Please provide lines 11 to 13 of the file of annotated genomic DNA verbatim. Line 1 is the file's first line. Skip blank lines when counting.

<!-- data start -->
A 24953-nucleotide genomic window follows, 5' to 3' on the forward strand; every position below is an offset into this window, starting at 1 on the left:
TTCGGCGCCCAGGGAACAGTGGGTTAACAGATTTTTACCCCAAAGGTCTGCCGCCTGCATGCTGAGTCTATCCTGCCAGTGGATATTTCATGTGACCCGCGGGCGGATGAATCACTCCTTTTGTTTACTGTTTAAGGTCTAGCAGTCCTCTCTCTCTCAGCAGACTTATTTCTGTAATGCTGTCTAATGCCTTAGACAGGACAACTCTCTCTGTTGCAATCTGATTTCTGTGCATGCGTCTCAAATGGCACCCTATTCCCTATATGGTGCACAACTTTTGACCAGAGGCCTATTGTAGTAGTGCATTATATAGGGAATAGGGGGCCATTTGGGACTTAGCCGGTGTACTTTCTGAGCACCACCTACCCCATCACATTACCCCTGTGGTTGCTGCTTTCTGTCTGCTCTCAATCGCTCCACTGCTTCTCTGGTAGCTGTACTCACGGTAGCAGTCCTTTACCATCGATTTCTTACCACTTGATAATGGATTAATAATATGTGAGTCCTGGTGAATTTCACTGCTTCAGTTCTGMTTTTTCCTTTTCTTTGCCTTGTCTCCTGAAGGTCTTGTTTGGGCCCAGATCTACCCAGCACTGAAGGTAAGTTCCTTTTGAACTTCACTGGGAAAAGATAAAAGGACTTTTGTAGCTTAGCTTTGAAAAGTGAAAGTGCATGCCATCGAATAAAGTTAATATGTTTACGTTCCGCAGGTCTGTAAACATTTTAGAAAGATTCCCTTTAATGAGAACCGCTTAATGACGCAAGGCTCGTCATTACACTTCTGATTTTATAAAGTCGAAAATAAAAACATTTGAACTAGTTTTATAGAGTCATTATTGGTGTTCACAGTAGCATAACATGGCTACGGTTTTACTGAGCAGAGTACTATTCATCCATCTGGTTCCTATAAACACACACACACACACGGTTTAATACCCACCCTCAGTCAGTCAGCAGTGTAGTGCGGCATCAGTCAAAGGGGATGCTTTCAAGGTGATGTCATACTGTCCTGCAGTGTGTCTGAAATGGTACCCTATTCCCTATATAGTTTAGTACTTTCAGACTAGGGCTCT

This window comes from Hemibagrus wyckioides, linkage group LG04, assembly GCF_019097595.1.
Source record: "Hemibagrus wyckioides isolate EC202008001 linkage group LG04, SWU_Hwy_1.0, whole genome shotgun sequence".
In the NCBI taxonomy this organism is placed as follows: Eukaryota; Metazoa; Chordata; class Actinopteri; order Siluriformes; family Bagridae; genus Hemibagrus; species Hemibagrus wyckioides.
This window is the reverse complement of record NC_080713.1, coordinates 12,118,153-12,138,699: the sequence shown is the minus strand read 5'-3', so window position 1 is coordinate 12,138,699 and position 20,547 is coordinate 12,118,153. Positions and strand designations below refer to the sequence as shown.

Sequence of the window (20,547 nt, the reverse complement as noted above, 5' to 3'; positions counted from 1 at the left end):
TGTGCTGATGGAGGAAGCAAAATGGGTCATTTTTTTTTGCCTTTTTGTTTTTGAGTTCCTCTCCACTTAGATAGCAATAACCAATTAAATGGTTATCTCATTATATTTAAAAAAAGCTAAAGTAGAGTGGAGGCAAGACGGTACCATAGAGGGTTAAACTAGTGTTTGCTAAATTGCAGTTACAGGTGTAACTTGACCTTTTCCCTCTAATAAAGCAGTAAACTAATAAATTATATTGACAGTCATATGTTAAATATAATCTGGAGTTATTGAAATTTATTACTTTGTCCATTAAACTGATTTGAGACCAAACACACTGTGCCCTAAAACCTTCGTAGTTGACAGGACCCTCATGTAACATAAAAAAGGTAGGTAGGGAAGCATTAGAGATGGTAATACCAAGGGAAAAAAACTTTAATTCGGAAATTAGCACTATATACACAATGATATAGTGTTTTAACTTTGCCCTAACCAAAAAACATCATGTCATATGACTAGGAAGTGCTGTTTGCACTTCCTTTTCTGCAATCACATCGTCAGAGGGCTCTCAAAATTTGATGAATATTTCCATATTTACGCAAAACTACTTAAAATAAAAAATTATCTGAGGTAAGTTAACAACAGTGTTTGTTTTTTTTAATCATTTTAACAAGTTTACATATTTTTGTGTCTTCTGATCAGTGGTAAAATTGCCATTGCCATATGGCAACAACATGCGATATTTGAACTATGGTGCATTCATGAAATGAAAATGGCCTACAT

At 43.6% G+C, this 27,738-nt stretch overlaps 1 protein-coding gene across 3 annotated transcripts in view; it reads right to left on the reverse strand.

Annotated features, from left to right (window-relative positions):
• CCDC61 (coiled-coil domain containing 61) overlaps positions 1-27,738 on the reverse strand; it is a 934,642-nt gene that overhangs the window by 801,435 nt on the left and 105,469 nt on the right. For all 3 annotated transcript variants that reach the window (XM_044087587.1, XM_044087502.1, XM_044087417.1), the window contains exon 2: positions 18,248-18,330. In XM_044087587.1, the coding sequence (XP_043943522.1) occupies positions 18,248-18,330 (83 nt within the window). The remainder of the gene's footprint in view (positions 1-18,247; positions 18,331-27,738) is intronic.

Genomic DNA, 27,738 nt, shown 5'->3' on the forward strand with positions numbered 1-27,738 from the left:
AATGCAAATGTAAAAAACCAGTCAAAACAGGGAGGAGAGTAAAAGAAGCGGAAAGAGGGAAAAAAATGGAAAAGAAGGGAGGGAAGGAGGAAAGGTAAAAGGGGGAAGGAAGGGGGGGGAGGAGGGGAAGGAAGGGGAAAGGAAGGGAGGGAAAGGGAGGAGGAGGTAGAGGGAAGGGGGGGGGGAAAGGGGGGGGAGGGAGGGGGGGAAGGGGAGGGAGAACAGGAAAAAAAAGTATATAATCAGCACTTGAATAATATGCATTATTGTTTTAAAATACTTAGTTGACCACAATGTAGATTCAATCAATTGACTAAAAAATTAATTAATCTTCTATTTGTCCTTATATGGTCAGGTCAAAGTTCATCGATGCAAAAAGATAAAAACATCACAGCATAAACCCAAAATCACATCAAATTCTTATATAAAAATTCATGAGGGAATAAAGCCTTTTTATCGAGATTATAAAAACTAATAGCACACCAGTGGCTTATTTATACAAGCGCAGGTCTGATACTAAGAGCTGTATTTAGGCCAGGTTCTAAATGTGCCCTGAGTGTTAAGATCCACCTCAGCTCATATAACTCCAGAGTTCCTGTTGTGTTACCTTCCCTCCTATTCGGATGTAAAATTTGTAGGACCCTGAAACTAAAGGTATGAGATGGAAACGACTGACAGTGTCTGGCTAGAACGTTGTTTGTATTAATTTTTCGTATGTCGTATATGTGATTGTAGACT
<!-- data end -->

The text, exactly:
• CCDC61 (coiled-coil domain containing 61) overlaps positions 1-27,738 on the reverse strand; it is a 934,642-nt gene that overhangs the window by 801,435 nt on the left and 105,469 nt on the right. For all 3 annotated transcript variants that reach the window (XM_044087587.1, XM_044087502.1, XM_044087417.1), the window contains exon 2: positions 18,248-18,330. In XM_044087587.1, the coding sequence (XP_043943522.1) occupies positions 18,248-18,330 (83 nt within the window). The remainder of the gene's footprint in view (positions 1-18,247; positions 18,331-27,738) is intronic.

Genomic DNA, 27,738 nt, shown 5'->3' on the forward strand with positions numbered 1-27,738 from the left:
AATGCAAATGTAAAAAACCAGTCAAAACAGGGAGGAGAGTAAAAGAAGCGGAAAGAGGGAAAAAAATGGAAAAGAAGGGAGGGAAGGAGGAAAGGTAAAAGGGGGAAGGAAGGGGGGGGAGGAGGGGAAGGAAGGGGAAAGGAAGGGAGGGAAAGGGAGGAGGAGGTAGAGGGAAGGGGGGGGGGAAAGGGGGGGGAGGGAGGGGGGGAAGGGGAGGGAGAACAGGAAAAAAAAGTATATAATCAGCACTTGAATAATATGCATTATTGTTTTAAAATACTTAGTTGACCACAATGTAGATTCAATCAATTGACTAAAAAATTAATTAATCTTCTATTTGTCCTTATATGGTCAGGTCAAAGTTCATCGATGCAAAAAGATAAAAACATCACAGCATAAACCCAAAATCACATCAAATTCTTATATAAAAATTCATGAGGGAATAAAGCCTTTTTATCGAGATTATAAAAACTAATAGCACACCAGTGGCTTATTTATACAAGCGCAGGTCTGATACTAAGAGCTGTATTTAGGCCAGGTTCTAAATGTGCCCTGAGTGTTAAGATCCACCTCAGCTCATATAACTCCAGAGTTCCTGTTGTGTTACCTTCCCTCCTATTCGGATGTAAAATTTGTAGGACCCTGAAACTAAAGGTATGAGATGGAAACGACTGACAGTGTCTGGCTAGAACGTTGTTTGTATTAATTTTTCGTATGTCGTATATGTGATTGTAGACT